JetBlue Devalues Mint Award Tickets by up to 30%

Apr 2, 2019

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JetBlue’s Mint business class product is a favorite here at TPG. It even won the inaugural TPG Award for best domestic premium class product thanks to its spacious seats and terrific in-flight offerings. The carrier has continued to add routes on which Mint is offered, adding Palm Springs service earlier this year and expanding Caribbean coverage last year. It’s even been possible to redeem your TrueBlue points for Mint award tickets at a comparable rate to normal economy fares.

At least, until now. TPG reader Jonathan recently emailed us with an unfortunate discovery he made while searching for JetBlue flights. It appears that award tickets in Mint business class are now pricing at a significantly lower value than others. It’s unclear when this took effect, but as recently as a February deal alert from TPG Senior Writer JT Genter, Mint redemptions would offer roughly 1.3-1.4 cents in value for each TrueBlue point you redeemed.

Here was one of JT’s examples from Boston (BOS) to Aruba (AUA):

When you removed the taxes and fees on this ticket, your 20,400 points would have covered $285.10 worth of airfare, giving you a redemption value of just under 1.4 cents per TrueBlue point.

That exact same flight has now jumped in price, but compare the current paid rate …

… to the award rate:

Let’s again remove the $15.60 in taxes and fees; you’re now getting $435.10 worth of flights for 41,200 points, a value of just 1.06 cents per point. This example alone represents more than a 30% increase in the number of points you’d need to redeem compared to previous levels.

It’s worth noting that this appears to only affect Mint awards at this point, as the carrier’s other award tickets on this specific flight are much more in line with TPG’s most recent valuations, which peg JetBlue points at 1.3 cents apiece:

  • Blue: $208.70 or 13,100 points + $15.60 (1.47 cents per point)
  • Blue Plus: $236.70 or 15,300 points + $15.60 (1.45 cents per point)
  • Blue Flex: $288.70 or 19,300 points + $15.60 (1.42 cents per point)

Unfortunately, this appears to extend to all Mint-operated flights. I search across a variety of dates for a number of routes, and I’m finding the same overall values.

New York-JFK to Los Angeles (LAX) on August 16, 2019 for ~1 cent per point

Boston (BOS) to San Francisco (SFO) on October 11, 2019 for ~1 cent per point

In these examples, the other three classes of award tickets continue to offer consistent value of 1.3-1.4 cents per point, but the Mint award tickets offer significantly less value.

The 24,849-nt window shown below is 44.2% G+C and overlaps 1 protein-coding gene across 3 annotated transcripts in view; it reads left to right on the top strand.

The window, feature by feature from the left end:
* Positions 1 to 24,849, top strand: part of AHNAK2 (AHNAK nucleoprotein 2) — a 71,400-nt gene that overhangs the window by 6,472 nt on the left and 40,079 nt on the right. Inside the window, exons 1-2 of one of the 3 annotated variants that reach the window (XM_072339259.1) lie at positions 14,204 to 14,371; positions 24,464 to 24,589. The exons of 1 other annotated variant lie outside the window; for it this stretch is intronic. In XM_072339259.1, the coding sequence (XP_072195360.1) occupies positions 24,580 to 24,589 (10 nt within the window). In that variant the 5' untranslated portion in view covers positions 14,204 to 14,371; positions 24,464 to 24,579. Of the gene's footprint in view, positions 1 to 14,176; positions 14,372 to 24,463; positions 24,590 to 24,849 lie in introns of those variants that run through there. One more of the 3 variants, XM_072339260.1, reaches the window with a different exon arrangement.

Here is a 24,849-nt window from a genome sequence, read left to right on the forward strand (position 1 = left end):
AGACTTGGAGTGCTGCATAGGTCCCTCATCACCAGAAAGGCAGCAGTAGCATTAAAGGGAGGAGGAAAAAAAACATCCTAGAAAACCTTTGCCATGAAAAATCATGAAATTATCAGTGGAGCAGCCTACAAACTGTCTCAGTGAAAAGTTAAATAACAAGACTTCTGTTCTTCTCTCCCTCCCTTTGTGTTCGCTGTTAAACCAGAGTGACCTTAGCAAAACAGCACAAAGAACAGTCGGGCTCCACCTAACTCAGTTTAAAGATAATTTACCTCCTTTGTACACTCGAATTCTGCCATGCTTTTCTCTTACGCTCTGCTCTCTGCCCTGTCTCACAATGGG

This is a very significant change from JetBlue that makes its top-notch, premium class product harder to book using points. It’s completely understandable that the carrier wants to sell these seats rather than making them available for awards, but it’s not like these redemptions were bargains before. At the previous value of 1.3 cents per point, a $699 one-way flight would still have required over 50,000 points to book. Boosting the number of points required by 30% is a big change and may alienate loyal customers.

It’s also interesting that these changes coincide with long-running speculation that JetBlue will be starting service to Europe at some point this year. Could this be a precursor to launching transatlantic flights with inexpensive introductory rates? Only time will tell, but for now, it’s a definitive devaluation for one of the best domestic in-flight products out there.

We’ve reached out to JetBlue for a statement on what’s led to these changes and whether they reflect a new, permanent pricing structure for Mint, but we haven’t received a response at the time of publication. We’ll be sure to update this story if we get any additional information.

Bottom Line

JetBlue Mint is one of the most comfortable ways to fly in North America, so it’s disheartening to see award tickets devalued so significantly. If you’ve been saving up your TrueBlue points for a Mint redemption, I’d strongly encourage you to reach out to JetBlue and express your dissatisfaction with these changes. While it’s great to still have access to these awards, it’s frustrating that they now represent a suboptimal use of your TrueBlue points.

What do you make of these changes to JetBlue Mint awards?

Featured photo by Benji Stawski/TPG

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